The opioid epidemic in the United States has reached new proportions, with daily reports of overdoses emerging from all corners of the country.
According to the CDC, opioid use was attributed in 28,000 deaths in 2014. A more harrowing statistic: at least half of opioid overdose deaths involved prescription medication, meaning that opioids are more accessible than ever.
CBS News recently published a report listing painkiller deaths from state to state. Of the 15 states listed, several have claimed 15 or more deaths per 100,000 people. New Mexico reported the most, with 27 deaths per 100,000 people; West Virginia reported 25.8 per 100,000.
Although all states have been affected by this public health crisis, some of have been hit harder than others. Besides New Mexico and West Virginia, twelve other states on the list have registered alarmingly high numbers of overdoses, including Nevada, Utah, and Alaska. Each of these states reported between 18 and 19 overdoses per 100,000 residents.
Rounding out the list were the states of Kentucky, Rhode Island, Florida, Oklahoma, Ohio, Pennsylvania, Tennessee, Washington, and Colorado.
The CDC notes that opioid overdoses have nearly quadrupled since 2000. Overdoses are now the leading cause of accidental death in the United States, surpassing even traffic accidents or accidental injuries.
Painkiller abuse often leads to abuse of stronger drugs. In particular, fentanyl—100 times stronger than morphine—has become a growing threat. The connection between the abuse of these substances, in addition to heroin, is at the forefront of national discussion. Overdoses have steadily climbed in number, while access to these fatal “designer” drugs remains.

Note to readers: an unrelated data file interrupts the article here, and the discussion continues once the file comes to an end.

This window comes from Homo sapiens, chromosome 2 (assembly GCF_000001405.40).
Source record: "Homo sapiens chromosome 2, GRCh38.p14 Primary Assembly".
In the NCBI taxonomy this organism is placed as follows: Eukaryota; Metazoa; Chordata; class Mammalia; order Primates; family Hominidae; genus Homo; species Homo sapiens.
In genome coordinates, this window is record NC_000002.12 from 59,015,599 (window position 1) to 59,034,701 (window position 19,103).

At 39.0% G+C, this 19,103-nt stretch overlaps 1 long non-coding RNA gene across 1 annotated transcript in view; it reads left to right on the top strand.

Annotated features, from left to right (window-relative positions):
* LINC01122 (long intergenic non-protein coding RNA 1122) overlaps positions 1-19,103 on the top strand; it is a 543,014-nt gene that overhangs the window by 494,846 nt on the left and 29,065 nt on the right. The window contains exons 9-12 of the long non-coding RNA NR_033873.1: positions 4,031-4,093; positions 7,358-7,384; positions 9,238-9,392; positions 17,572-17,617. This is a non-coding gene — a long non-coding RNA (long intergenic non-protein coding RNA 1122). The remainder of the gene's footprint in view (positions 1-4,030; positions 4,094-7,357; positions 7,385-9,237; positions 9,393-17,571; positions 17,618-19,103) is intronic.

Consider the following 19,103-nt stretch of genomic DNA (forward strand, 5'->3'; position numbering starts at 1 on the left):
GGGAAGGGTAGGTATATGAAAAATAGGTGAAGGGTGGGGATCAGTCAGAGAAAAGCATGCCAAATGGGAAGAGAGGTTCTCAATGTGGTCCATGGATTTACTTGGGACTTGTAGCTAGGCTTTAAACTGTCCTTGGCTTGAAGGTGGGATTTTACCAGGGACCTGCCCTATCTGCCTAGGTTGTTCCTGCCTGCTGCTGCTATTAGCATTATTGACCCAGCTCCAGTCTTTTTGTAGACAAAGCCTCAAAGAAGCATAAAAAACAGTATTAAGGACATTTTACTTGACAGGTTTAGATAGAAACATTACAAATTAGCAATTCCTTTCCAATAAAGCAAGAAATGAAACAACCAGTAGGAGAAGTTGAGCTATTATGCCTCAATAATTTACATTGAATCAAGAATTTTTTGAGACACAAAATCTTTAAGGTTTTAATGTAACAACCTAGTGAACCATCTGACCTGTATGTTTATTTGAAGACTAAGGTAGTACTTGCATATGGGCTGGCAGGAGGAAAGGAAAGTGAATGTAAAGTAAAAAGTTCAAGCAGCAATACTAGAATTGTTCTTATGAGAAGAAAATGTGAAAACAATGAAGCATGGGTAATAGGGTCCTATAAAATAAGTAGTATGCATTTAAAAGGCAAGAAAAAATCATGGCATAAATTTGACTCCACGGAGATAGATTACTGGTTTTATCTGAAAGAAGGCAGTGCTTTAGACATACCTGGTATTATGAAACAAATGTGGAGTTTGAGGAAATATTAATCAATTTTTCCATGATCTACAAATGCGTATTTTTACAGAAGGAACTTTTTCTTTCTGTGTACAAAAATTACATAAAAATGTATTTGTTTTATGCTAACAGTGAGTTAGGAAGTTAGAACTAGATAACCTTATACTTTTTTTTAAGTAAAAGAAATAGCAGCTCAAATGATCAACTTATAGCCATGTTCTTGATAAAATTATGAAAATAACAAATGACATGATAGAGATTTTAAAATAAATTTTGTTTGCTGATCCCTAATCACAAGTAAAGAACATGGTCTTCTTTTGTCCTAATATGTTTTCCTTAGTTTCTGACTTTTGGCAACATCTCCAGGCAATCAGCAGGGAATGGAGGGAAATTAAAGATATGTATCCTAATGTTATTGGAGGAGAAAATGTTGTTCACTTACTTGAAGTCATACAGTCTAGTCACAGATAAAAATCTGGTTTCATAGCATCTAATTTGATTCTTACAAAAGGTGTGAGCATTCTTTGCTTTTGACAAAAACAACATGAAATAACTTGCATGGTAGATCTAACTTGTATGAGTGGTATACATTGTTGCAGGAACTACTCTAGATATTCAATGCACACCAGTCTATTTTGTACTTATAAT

Many states, including Florida, have equipped police officers with Narcan, the brand name of the overdose antidote naloxone. In many cases, dozens of doses are being administered every week.
Combatting this nationwide epidemic comes with many unanswered questions, though treatment and its accessibility hold the most important keys to saving lives.
The increase in painkiller abuse has resulted in a widespread need for resources and addiction treatment. As the epidemic spares no location, race, or socioeconomic group, it is clear that we must all be connected in moving forward to make addiction treatment and support available to all those who are suffering.
See CBS News’ full list here.
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